• http://www.heinzmarketing.com Matt Heinz

    The broader issue that’s implied (at least for me) in this story is whether the growing network of amateur/citizen journalists are held, or hold themselves, to the same levels of integrity that “traditional” journalists hold dear.

    There isn’t exactly a literal equivalent of the Hippocratic oath for journalists, but a huge part of my journalism school experience was learning about mthe written and unwritten guidelines, laws and responsibilities of reporting and interpreting news and events for others.  Now that just about anybody can start a blog or gain an audience on YouTube or speak to thousands on Twitter, our access to information is nearly infinite but the integrity of that data has deteriorated.

    I don’t exactly expect nonfiction when I watch a play.  But, as John notes above, even Aaron Sorkin doesn’t shy away from the fact that he embellished the truth to make for a better story.

    Would we have cared as much about Daisey’s story and play if we knew it was fiction?  Probably not.  Gossip only works if we think there’s a possibility it might be true.  But when someone passes a story as fact (even implicitly), and we find the opposite is true, it makes us question a lot of other factual stories as well.   And that’s too bad, because responsible journalist, bloggers and storytellers get hurt in the process.

    • johnhcook

      Well said Matt. Well said. 

    • prsTM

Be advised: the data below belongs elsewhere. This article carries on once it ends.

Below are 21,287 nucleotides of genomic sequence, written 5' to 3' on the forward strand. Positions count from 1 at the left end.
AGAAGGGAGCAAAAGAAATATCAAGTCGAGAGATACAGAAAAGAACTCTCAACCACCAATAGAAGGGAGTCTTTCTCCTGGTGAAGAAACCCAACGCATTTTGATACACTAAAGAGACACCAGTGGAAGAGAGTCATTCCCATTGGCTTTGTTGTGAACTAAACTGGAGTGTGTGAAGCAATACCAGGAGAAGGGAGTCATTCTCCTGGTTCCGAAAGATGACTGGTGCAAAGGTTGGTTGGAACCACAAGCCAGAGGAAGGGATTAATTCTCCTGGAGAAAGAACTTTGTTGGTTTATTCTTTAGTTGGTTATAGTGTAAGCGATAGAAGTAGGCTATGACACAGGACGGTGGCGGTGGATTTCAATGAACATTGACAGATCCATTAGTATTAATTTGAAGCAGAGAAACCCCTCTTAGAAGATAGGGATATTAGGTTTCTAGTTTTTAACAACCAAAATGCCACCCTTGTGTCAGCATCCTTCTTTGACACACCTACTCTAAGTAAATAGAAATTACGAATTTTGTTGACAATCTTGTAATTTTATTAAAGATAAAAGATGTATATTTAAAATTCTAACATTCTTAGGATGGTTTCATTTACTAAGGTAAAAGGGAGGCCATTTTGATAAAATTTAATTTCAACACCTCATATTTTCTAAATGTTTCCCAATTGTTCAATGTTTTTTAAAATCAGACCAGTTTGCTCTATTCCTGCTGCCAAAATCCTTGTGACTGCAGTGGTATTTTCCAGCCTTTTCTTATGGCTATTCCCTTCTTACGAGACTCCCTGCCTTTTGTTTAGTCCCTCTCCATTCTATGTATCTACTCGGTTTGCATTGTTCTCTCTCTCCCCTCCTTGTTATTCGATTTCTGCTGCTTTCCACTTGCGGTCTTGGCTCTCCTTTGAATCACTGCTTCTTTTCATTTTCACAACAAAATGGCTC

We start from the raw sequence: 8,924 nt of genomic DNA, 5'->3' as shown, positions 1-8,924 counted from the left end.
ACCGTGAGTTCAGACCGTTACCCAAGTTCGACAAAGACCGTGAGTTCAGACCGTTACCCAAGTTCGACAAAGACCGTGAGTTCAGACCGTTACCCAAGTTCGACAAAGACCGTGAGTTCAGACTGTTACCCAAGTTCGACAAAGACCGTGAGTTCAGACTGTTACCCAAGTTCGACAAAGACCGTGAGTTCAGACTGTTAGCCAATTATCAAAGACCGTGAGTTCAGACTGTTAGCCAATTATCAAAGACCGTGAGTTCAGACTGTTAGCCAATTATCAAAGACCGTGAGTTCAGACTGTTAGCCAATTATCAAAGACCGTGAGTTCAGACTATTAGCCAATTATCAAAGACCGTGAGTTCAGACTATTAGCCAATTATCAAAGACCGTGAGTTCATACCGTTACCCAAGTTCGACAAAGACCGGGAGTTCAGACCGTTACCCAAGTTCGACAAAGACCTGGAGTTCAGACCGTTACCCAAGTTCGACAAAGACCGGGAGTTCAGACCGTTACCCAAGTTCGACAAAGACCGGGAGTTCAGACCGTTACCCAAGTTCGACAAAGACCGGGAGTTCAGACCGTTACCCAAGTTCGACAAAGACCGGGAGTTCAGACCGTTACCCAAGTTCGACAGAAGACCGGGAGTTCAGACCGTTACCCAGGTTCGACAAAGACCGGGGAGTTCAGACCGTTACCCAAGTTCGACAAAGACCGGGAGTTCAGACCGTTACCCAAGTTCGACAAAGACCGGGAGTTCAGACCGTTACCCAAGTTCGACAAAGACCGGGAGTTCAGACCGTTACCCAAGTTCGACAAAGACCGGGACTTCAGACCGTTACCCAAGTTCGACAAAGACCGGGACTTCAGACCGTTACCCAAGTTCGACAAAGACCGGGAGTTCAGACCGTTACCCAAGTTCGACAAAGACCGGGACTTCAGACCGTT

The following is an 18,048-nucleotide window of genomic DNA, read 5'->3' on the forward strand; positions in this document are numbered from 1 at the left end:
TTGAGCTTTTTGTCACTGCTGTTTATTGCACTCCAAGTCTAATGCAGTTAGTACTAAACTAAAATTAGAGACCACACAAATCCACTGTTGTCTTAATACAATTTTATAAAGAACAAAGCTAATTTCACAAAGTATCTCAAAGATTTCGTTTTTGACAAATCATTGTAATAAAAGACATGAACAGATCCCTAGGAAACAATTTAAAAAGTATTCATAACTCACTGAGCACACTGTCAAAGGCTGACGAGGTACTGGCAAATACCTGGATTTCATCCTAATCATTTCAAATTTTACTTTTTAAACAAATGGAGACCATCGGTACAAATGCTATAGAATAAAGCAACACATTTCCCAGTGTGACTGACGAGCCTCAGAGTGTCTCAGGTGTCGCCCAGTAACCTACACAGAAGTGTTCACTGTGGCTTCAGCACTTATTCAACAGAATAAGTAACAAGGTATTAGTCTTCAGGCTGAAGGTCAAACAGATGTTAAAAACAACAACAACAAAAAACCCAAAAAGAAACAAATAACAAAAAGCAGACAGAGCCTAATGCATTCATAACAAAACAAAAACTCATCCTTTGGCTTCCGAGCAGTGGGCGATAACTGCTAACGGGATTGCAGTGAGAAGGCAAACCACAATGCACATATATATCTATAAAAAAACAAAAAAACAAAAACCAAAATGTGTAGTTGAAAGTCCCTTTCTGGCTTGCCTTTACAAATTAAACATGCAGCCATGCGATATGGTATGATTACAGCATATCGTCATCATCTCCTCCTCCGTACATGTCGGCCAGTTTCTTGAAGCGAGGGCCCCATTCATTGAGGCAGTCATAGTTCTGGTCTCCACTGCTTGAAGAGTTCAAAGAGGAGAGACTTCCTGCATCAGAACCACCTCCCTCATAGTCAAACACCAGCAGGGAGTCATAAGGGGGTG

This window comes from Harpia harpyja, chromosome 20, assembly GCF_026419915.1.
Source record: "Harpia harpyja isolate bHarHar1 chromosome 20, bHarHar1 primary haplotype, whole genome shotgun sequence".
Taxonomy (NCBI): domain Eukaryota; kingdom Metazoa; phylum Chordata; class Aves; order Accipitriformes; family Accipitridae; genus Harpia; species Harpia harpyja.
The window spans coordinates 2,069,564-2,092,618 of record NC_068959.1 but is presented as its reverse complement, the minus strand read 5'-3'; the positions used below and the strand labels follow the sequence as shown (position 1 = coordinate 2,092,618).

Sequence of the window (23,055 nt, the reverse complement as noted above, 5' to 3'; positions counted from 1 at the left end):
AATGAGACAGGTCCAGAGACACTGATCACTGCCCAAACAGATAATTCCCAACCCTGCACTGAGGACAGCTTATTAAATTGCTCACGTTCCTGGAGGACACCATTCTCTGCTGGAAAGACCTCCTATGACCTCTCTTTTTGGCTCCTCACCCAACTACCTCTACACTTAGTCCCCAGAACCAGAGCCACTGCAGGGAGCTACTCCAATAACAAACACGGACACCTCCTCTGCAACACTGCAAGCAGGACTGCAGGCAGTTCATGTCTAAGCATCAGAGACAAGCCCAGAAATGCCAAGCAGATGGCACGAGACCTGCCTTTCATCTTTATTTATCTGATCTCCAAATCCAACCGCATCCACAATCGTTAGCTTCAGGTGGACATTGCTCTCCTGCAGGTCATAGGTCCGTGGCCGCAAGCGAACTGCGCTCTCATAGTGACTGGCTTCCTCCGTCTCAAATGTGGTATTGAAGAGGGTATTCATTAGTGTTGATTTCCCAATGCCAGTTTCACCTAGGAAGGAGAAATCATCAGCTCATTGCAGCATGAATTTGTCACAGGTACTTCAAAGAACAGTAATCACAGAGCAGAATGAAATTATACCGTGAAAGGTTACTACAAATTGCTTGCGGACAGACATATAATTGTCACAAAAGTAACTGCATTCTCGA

Matt, two words: Dan Rather.

      We’re seeing the “traditional” journalists being exposed as sloppy and/or biased by the very citizen journalists you seem to be criticizing.

      • Guest

        Very good.

        Because Dan Rather has been exposed as a fraud by citizen journalists, citizen journalists are virtuous and “traditional” journalists are not to be trusted.

        Good. I like your style.

  • Guest

    Dear Mike:

    Refund, please.

    The public

    • Guest

      Retard.  Please don’t speak for everyone.  
      Mike’s *theater* is great, very entertaining, and worth every penny.

      • Guest

        Mike is a clown. If you want to go to the circus, go. I went to a show to be informed, not just entertained, and I expect a full refund.

  • http://www.facebook.com/people/Steve-Murch/705204492 Steve Murch

    As Stephen Colbert noted with his incredibly witty satire, this is sadly the era of “truthiness”.  Unfortunately, we are in an era where the storyline sometimes “matters more” (at least in terms of selling stuff) than the facts.  


    “Truthiness is a quality characterizing a “truth” that a person claims to know intuitively “from the gut” or because it “feels right” without regard to evidence, logic, intellectual examination, or facts.”

    • Anonymous

      I truly wish I could agree with you but this is not a new thing.  Consider the yellow journalism that incited the Spanish-American War a century ago.  I see no difference between Mr Daisey and Hurst though one could argue Hurst had more interest in making money that Daisey.  That fact is that journalistic bias and outright fabrication have been with us since Gutenberg.  I seriously doubt that the future will be any better.

  • Guest

    Blatent fraud like this should not go unpunished.